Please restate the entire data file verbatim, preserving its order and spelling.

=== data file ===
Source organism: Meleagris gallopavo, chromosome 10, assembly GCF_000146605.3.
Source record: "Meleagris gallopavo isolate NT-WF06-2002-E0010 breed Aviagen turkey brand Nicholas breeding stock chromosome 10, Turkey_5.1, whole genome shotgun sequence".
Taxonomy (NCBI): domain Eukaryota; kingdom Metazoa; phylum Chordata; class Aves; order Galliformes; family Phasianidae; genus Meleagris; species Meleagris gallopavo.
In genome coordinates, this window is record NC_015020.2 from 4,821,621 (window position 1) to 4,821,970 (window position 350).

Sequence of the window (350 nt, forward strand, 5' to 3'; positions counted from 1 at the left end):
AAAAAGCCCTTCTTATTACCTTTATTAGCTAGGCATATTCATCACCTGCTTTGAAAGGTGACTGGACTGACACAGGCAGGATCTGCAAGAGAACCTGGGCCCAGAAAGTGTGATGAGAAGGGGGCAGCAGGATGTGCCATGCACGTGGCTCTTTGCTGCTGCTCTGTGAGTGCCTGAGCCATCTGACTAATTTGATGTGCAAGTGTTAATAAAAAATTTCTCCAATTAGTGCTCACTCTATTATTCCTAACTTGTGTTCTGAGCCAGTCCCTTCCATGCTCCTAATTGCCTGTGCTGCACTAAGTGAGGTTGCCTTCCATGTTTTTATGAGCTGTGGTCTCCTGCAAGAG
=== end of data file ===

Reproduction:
Source organism: Meleagris gallopavo, chromosome 10, assembly GCF_000146605.3.
Source record: "Meleagris gallopavo isolate NT-WF06-2002-E0010 breed Aviagen turkey brand Nicholas breeding stock chromosome 10, Turkey_5.1, whole genome shotgun sequence".
Taxonomy (NCBI): domain Eukaryota; kingdom Metazoa; phylum Chordata; class Aves; order Galliformes; family Phasianidae; genus Meleagris; species Meleagris gallopavo.
In genome coordinates, this window is record NC_015020.2 from 4,821,621 (window position 1) to 4,821,970 (window position 350).

Sequence of the window (350 nt, forward strand, 5' to 3'; positions counted from 1 at the left end):
AAAAAGCCCTTCTTATTACCTTTATTAGCTAGGCATATTCATCACCTGCTTTGAAAGGTGACTGGACTGACACAGGCAGGATCTGCAAGAGAACCTGGGCCCAGAAAGTGTGATGAGAAGGGGGCAGCAGGATGTGCCATGCACGTGGCTCTTTGCTGCTGCTCTGTGAGTGCCTGAGCCATCTGACTAATTTGATGTGCAAGTGTTAATAAAAAATTTCTCCAATTAGTGCTCACTCTATTATTCCTAACTTGTGTTCTGAGCCAGTCCCTTCCATGCTCCTAATTGCCTGTGCTGCACTAAGTGAGGTTGCCTTCCATGTTTTTATGAGCTGTGGTCTCCTGCAAGAG